We've developed a little system here at the farm. Bill the Magnificent feeds the horses and beds them down for the night every evening. The morning feedings are my job. Since I have to be at work early, the horses can count on an early breakfast. Most days, I'm at the barn by 5:20 and feed is pouring into their troughs no later than 5:25. You would think they would appreciate an early breakfast in bed, but no, they don't. Well, my nice quarter horse, Belle, does. She is always calm and sweet. Cali, Ryan's Paint show horse, is usually also happy to have breakfast whenever it arrives.
My 29 year-old horse, Toby, however, is a different story. He was my first horse, and that is all that is saving him. He is the grumpiest, most impatient creature I've ever known. As soon as I approach the barn, he can somehow hear my footsteps, and he starts whinnying. Before I'm through putting the feed in the buckets, he starts banging his head on the stall wires. Because he was bending the wires and making a mess, I nailed two boards across the wires so he couldn't get to them. Not to be bested by a mere human, he now stretches himself as far as he can so that he can reach above the boards and bangs away. That has to hurt his nose, but he is not deterred. He wants to be fed, and be fed first. He is not first, however. Cali is in the first stall and she is fed first. When I approach Cali's stall, he starts scraping his teeth again the tailboard. It's a frightful sound and one that has very nearly landed him a spot on the sale barn roster more than once!
I have tried everything from a firm lecture to hot sauce on the tailboard and everything in between. Nothing makes him better. He has an impatient nature and, possibly, a narcissistic personality disorder. He always thinks he is the most important horse in the barn. He is not.
Toby has never missed a meal in the 25 years he has been here. He has always had fresh water, clean hay, and a warm barn, as well as a full feed trough. It's not clear why he's so demanding, but it doesn't make his provision arrive one bit faster. In fact, sometimes I feed him last, just because of his obnoxious behavior.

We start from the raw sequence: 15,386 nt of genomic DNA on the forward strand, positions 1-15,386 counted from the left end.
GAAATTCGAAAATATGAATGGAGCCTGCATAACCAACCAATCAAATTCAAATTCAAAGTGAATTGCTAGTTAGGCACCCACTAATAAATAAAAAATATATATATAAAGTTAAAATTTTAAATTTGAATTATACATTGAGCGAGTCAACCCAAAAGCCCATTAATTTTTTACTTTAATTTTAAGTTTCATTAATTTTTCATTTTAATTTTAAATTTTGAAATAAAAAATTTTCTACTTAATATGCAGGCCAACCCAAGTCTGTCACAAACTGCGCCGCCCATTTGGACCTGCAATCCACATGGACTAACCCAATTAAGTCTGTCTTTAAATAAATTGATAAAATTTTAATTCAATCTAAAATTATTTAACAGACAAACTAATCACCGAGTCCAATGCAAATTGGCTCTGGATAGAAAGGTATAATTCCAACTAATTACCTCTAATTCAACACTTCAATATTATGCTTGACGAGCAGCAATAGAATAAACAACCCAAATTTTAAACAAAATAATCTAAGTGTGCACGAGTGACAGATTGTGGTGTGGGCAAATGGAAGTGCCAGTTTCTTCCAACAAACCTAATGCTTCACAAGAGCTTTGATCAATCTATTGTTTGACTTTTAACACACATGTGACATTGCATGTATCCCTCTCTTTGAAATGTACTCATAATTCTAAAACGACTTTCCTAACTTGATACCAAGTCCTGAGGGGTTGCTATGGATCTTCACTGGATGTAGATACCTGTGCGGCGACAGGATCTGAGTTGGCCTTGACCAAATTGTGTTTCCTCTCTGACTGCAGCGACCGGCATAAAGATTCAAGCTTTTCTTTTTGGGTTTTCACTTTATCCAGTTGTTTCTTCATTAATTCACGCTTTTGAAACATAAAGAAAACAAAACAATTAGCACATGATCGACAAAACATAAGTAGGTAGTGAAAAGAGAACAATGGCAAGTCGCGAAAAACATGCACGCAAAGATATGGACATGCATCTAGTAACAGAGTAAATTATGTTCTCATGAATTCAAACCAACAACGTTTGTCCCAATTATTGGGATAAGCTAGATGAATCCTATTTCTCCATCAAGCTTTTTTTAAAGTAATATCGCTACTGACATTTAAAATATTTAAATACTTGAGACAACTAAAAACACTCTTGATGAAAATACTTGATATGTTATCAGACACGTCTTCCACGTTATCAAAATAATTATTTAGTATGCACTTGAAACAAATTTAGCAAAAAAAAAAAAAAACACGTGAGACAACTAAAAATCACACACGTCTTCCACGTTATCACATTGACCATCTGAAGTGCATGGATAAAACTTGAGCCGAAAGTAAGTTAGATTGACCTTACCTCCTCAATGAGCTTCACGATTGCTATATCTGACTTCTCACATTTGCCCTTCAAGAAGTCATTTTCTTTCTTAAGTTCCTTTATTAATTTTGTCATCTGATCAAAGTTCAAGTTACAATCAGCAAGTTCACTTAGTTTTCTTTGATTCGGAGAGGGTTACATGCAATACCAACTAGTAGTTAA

A few days ago, he was up to his usual, and (among other things), I said, "Don't you know good things come to those who wait?" Of course, he does not, but we should. Waiting is not our favorite, is it? We live in a fast-food society that expects instant gratification. We want what we want, and we want it when we want it. That may be a fine attitude if you have money in your pocket and you can go to the store to purchase what you want. If you are asking for a provision from God, however, it doesn't seem like a good attitude at all. I don't think He much cares for the demanding and fit throwing I have tolerated in Toby. Unfortunately, He has tolerated it from me a few times. Maybe you've had a little of that impatient grumpiness yourself.
Over the years, though, I've found that there is usually a good reason for God's delay in answering my prayers. Sometimes, the thing I want changed is not altered at all because I'm the one that really needs to be different. Sometimes, God is orchestrating a miracle that can only happen in His timing and His coordination. I don't pretend to understand the ways of God, but I have learned that He can't be hurried. He is, however, always right on time.
When you are tempted to get fussy with Him about what you perceive as a delay in the provisions or the intervention of God, think about grumpy old Toby. You sure don't want to approach God with that behavior! Calm down and trust the One who loves you most. Not only do good things come to those who wait, "every good and perfect gift comes from above"(James 1:17) and it comes right on time, every time. No fit or head banging required.